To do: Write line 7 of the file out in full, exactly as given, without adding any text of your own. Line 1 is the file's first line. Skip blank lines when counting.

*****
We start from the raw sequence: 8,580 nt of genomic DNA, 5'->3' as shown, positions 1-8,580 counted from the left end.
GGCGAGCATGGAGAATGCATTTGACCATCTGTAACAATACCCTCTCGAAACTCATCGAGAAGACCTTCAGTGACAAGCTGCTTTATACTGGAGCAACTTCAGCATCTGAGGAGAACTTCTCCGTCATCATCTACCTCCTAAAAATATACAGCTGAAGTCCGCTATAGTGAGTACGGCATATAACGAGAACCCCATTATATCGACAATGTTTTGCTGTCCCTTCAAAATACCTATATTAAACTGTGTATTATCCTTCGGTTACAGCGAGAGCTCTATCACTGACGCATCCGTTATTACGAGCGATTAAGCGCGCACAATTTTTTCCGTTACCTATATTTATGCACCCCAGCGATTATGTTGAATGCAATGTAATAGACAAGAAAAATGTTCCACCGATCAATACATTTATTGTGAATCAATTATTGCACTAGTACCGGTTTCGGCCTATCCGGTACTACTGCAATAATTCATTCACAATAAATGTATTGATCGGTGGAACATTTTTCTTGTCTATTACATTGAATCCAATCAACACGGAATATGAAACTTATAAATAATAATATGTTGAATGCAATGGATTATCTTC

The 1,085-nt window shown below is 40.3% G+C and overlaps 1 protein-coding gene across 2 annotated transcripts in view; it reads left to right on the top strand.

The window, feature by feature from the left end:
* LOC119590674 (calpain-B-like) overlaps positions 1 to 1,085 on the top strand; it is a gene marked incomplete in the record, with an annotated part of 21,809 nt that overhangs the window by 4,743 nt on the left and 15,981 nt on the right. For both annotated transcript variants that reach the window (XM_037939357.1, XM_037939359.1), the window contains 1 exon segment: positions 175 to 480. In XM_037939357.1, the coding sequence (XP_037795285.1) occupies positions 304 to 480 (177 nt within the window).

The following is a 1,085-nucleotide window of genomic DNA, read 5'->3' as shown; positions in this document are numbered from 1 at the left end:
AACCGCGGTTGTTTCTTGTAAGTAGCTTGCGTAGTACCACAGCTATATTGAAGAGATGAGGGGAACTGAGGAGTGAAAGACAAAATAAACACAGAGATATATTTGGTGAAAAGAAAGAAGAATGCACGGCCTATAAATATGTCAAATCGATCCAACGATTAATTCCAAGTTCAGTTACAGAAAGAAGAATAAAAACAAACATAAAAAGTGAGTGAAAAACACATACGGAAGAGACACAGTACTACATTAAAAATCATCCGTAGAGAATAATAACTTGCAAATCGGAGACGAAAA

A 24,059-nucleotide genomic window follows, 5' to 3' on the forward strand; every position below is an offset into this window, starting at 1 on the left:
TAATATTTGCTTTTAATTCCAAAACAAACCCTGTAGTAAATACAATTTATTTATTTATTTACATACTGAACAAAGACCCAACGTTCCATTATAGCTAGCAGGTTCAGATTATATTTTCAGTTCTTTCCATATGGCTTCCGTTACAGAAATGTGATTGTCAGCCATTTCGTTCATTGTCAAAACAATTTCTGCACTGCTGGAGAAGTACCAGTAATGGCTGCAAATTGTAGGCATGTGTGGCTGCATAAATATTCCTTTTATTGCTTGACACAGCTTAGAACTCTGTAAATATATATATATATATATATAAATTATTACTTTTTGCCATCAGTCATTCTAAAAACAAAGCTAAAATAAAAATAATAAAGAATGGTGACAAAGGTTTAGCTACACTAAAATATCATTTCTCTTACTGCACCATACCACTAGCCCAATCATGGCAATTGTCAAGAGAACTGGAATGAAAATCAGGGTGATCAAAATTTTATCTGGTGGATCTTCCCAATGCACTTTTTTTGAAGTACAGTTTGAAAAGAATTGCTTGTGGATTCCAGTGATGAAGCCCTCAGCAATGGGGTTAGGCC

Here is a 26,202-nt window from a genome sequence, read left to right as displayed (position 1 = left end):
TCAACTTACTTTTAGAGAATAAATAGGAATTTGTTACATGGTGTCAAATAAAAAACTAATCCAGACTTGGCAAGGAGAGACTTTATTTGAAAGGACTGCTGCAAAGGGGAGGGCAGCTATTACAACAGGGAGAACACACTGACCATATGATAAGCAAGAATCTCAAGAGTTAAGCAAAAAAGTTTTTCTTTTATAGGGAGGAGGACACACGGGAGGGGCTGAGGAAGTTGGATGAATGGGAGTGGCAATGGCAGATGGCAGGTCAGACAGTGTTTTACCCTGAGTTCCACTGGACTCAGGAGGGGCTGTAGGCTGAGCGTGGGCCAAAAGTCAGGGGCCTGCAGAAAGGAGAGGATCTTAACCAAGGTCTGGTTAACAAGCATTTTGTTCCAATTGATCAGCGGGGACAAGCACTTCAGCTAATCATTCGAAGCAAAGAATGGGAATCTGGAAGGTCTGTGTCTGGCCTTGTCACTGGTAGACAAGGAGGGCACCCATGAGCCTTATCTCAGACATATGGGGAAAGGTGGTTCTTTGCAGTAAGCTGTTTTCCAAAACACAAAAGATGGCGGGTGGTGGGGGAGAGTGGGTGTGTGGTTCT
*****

AACCGCGGTTGTTTCTTGTAAGTAGCTTGCGTAGTACCACAGCTATATTGAAGAGATGAGGGGAACTGAGGAGTGAAAGACAAAATAAACACAGAGATATATTTGGTGAAAAGAAAGAAGAATGCACGGCCTATAAATATGTCAAATCGATCCAACGATTAATTCCAAGTTCAGTTACAGAAAGAAGAATAAAAACAAACATAAAAAGTGAGTGAAAAACACATACGGAAGAGACACAGTACTACATTAAAAATCATCCGTAGAGAATAATAACTTGCAAATCGGAGACGAAAA